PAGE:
I’ve decided to weigh in on the Koran burning debacle. I’m not going to bother linking any articles–unless you’ve been living in a basement eating fish-heads, you should know what I’m talking about.
No religion or belief system is immune from criticism. This is important. I also firmly uphold the freedom of speech in the United States, where I live. I may not agree with aspects of monotheism, but the same could be said for certain polytheisms. In addition, monotheism certainly isn’t unique in the religious vandalism department. Just open a history book. In the end, however, I will firmly uphold the right of everyone to practice whatever religion–or lack thereof even–as they see fit, as long as it doesn’t harm others or interfere with the rights of others to do the same.
But the actions and words of pastor Terry Jones are contemptible. When a person or group of people go about this sort of critique in a way that destroys or attacks the human dignity (which includes living without being threatened, and the right to worship without threat or harassment) of another person or group of people, then this is not acceptable. One should be able to criticize a person, place, thing or idea without disrespect and with firm self-control. People who have no control are the first ones who will resort to extreme efforts to extinguish the rights and liberties of their fellow human beings.
Burning someone else’s cherished holy book is not proper criticism. It is nothing more than a low display of common violence–which could very well put other people such as soldiers at risk abroad (as General Petraeus pointed out), let alone Christian minorities living in various predominantly Muslim countries. This is nothing more than an elaborate tantrum made to endanger lives and incite some stupid holy war, and shows an extreme lack of control and narrow-minded view on the part of this pastor.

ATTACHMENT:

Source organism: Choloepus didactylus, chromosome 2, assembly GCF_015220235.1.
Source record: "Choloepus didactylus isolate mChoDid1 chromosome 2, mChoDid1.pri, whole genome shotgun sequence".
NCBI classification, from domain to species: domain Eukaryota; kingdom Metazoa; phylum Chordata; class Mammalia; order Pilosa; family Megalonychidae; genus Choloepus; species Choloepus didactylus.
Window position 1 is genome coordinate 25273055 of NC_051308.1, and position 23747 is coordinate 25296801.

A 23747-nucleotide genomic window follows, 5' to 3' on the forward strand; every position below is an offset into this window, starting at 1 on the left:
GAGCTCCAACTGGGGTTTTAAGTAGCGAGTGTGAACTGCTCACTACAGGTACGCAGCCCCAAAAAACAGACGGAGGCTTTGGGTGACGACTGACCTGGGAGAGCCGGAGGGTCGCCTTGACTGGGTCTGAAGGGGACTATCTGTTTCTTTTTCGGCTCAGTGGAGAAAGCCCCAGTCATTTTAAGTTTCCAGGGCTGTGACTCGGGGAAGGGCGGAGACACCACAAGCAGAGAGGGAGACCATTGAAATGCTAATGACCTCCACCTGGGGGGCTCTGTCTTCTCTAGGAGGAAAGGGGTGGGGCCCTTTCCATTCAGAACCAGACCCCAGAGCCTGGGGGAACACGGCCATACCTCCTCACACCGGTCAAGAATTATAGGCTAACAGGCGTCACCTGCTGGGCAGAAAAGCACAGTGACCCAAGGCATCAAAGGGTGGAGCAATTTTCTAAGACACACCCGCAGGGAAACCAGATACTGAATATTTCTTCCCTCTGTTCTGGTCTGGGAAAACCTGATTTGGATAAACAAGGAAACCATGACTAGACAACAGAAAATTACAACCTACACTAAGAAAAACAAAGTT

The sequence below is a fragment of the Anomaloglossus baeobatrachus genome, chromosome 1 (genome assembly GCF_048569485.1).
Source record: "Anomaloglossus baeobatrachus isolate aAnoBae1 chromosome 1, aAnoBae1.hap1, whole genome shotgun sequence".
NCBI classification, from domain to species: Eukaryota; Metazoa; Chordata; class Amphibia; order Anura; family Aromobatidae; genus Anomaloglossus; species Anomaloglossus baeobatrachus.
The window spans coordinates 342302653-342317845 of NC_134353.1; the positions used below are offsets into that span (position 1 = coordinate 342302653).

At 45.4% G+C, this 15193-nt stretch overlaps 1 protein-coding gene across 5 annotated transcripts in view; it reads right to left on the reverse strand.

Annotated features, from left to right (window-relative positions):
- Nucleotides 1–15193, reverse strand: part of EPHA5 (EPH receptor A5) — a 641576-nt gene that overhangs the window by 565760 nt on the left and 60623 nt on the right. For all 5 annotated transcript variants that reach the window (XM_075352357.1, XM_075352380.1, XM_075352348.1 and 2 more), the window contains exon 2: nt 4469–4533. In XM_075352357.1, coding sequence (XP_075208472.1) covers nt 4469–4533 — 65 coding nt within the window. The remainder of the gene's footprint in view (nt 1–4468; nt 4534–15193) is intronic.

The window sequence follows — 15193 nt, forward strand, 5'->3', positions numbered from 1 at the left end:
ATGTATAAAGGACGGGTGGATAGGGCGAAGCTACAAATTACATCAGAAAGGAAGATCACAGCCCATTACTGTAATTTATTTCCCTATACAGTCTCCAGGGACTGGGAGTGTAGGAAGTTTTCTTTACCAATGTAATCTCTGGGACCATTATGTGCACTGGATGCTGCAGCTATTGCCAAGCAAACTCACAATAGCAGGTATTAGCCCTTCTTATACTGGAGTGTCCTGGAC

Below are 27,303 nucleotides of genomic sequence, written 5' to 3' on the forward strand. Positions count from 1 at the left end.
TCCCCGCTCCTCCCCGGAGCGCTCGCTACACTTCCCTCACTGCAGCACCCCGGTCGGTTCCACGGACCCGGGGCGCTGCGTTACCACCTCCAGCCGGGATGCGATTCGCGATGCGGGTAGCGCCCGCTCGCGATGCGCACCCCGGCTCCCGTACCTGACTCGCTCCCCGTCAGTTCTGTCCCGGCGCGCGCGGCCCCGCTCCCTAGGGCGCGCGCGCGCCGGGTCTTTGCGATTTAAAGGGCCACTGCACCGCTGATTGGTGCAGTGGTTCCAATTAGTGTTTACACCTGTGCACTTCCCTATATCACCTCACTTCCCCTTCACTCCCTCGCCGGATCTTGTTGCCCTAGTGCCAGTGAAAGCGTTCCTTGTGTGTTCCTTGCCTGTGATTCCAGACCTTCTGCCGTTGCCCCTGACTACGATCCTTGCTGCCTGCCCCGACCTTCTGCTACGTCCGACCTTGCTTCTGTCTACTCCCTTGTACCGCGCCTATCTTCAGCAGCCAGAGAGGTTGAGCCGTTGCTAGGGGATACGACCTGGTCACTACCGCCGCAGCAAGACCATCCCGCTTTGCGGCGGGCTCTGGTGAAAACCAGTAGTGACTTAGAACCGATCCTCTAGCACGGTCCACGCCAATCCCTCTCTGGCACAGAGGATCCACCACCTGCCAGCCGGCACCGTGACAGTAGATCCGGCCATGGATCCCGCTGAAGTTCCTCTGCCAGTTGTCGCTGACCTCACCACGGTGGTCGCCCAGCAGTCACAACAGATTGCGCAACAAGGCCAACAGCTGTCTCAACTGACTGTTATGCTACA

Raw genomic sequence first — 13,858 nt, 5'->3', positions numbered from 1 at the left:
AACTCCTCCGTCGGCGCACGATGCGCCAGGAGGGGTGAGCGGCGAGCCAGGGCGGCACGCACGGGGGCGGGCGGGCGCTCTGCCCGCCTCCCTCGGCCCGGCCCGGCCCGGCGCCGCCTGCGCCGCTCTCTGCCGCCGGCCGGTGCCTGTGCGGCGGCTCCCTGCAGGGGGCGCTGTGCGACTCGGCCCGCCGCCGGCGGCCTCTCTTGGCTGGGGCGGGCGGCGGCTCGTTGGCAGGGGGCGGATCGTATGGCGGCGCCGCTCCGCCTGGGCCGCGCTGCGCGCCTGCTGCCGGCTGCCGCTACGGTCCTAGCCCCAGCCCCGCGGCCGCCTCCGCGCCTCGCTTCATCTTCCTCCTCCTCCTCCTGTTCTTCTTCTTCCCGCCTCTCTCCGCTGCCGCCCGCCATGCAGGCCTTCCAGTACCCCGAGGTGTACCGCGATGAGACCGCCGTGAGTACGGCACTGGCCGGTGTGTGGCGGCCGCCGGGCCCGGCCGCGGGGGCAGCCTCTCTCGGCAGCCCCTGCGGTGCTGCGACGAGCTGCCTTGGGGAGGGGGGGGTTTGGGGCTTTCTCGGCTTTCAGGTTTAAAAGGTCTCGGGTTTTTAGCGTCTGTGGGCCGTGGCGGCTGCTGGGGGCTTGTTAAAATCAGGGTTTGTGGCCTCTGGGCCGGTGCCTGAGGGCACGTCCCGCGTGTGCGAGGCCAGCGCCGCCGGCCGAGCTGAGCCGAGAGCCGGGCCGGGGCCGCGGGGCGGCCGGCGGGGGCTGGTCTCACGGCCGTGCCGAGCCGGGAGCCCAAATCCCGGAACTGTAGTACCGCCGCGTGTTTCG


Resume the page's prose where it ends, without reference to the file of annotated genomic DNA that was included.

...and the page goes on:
On the other hand, there are some, like myself, who wonder why some people out there would get enraged over the burning of a book, while these same would oppress their women and put their children to harm in tribal violence, and perform similar actions of religious vandalism. But in the end it isn’t just about a book of holy words. And it isn’t just about the extremists or the terrorists. It’s about people. It’s about Reason. Something I think many people lost sight of a long time ago.
In short, burning these holy books will do nothing more than feed the power of Isfet. And this is something I cannot agree with. Burning one’s holy book (or any book for that matter) is just one short step away from burning people. And that isn’t what this country is supposed to be about.
Go in peace, and find thy faith
Evolve thy self, and lose all hate
So a heaven you may create
In Thy Never Ending Way, Orphaned Land